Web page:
Music Industry Insiders On The Creation Of Lana Del Rey
The debut of Lana Del Rey's "Born To Die" at #1 on many nation's iTunes charts confirms her successful adoption by the mainstream. Yet many still focus on a variety of claims regarding how she came to be and who influenced her transformation from Lizzy Grant to Lana Del Rey. In recent weeks multiple insiders have come forward to share their accounts of the creation of Lana Del Rey.
Interestingly enough, all the insider accounts I'm finding agree that Lana Del Rey was strongly in charge of her image from her days as Lizzy Grant through her evolution into Lana Del Rey and that she is a talented young musician. These voices include 5 Points Records owner David Nichtern, New York hip hop producer Blockhead, rapper and DJ Princess Superstar and Interscope A&R exec Larry Jackson.
LANA DEL REY – A FILM BY INTERVIEW MAGAZINE
David Nichtern signed Lizzy Grant to a multi-record deal in 2007 on his label 5 Points Records. Her full-length debut, "Lizzy Grant a.k.a. Lana Del Rey," was released on January 5, 2010 but then pulled a few months later as part of a separation deal:
"There's a lot of misinformation that I've read that's dead wrong…It's a little bit of a lesson for me. Nobody even fact-checked. For example…that whole thing that she was backed by her millionaire dad is a bunch of crap…"
"We wanted to develop her so we signed her to a multi-record deal. Then we went out scouting for producers…[David] Kahne (Paul McCartney, Regina Spektor, the Strokes) was one of the first few people we reached out to and he responded very, very quickly…We gave him a deal to make the record…[the press] said the budget was $10,000, which is false…It was an all-in budget of $50,000. And we also gave her a significant advance…"
"I laugh pretty hard when someone said she was put into an image. There's no way you can do that with her. She's very headstrong and knows what she wants."
"Now, I can only base this on my brief experience with her, but there is no doubt in my mind that that girl is talented. I've worked with all sorts of people over the years and she was one who stepped into the studio with a game plan and the ability to knock it all out in one take…"Lana Del Ray" was a character and those lips were part of that plan."
"The thing is, I've read a ton of shit about people saying this character was manufactured but that's bullshit. Sure, it's not her real name but the idea behind that person was in Lizzy before I even met her. Hell, just how she was dressed coming into the studio was enough for me to know that. She looked like a pinup model straight out of the trailer park…"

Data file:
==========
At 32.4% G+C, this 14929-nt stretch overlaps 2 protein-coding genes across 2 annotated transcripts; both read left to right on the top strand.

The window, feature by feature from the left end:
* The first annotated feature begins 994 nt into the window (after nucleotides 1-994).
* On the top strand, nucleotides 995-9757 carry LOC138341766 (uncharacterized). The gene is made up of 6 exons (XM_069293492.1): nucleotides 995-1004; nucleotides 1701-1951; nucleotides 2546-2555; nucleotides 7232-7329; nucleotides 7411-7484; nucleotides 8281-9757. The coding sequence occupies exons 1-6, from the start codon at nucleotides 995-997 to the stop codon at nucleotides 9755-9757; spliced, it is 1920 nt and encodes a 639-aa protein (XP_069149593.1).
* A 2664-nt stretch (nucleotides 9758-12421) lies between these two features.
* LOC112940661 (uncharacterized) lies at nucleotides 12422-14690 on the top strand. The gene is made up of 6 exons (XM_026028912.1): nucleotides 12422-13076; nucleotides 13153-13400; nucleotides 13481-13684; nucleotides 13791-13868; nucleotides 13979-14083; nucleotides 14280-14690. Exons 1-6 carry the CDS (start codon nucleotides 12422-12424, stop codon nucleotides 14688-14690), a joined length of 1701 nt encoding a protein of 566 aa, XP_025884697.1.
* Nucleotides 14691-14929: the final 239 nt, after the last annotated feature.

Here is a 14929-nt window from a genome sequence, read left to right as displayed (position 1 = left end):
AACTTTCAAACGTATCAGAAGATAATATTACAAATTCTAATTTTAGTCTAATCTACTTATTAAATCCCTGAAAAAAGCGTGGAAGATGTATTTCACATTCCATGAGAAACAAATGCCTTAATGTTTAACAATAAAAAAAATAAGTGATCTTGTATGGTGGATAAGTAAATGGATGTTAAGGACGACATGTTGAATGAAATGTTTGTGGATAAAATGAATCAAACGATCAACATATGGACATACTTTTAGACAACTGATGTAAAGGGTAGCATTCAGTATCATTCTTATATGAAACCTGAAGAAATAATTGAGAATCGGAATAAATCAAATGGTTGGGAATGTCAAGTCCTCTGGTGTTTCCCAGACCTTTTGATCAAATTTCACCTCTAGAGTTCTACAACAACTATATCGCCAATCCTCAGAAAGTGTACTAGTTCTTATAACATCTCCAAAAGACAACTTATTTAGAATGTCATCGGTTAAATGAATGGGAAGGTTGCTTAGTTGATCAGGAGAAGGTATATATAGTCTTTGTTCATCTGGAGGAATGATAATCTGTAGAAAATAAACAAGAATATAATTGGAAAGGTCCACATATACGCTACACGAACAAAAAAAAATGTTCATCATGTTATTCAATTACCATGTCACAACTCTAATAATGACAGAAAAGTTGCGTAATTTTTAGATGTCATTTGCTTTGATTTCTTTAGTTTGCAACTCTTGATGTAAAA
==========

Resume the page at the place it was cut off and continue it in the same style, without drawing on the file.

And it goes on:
"All the detractors saying she's some made up by the machine pop star are full of shit. While it's impossible to keep the businesses hands out the pop when creating a pop star, the roots of where this all comes from are firmly inside of Lizzy Grant."
Jessica Hopper quotes numerous people including Princess Superstar who worked with Lana Del Rey in early 2010, a year before her deal with Interscope:
"I've never understood this controversy about whether she is real or fake…All artists have a persona…She's not put together by some company. These are her songs, her melodies, her singing — she's always had this '60s aesthetic."
Larry Jackson, Interscope Executive VP of A&R, described their first meeting prior to her March 2011 joint deal with Interscope and Polydor:
"It was very unusual…We sat for an hour and talked, without her playing any of her music. Just conversation, honing in on the philosophy of what she was doing, what she saw for herself – I was captured…The only Svengali in this thing is Lana."
Hopper also steps back and gives a pretty damning assessment of music bloggers' delusional overreach regarding their role in the creation of Lana Del Rey:
"She played daytime industry showcases at overlit venues in Midtown for years, taking meetings at majors since mid-2010. These are the steps you take when you want to get over as a pop artist, not get noticed by Matador. Blogs and tastemaking websites just assumed that they noticed her first, when, in fact, they were two years behind a pack of lawyers and A&R scouts, eager to sign an artist who was pre-formed, a total package."
In closing, as Blockhead put it, "I wish her good luck and think motherfuckers need to let her breath a little."
Hypebot Features Writer Clyde Smith maintains his freelance writing hub at Flux Research and music industry resources at Music Biz Blogs. To suggest topics for Hypebot, contact: clyde(at)fluxresearch(dot)com.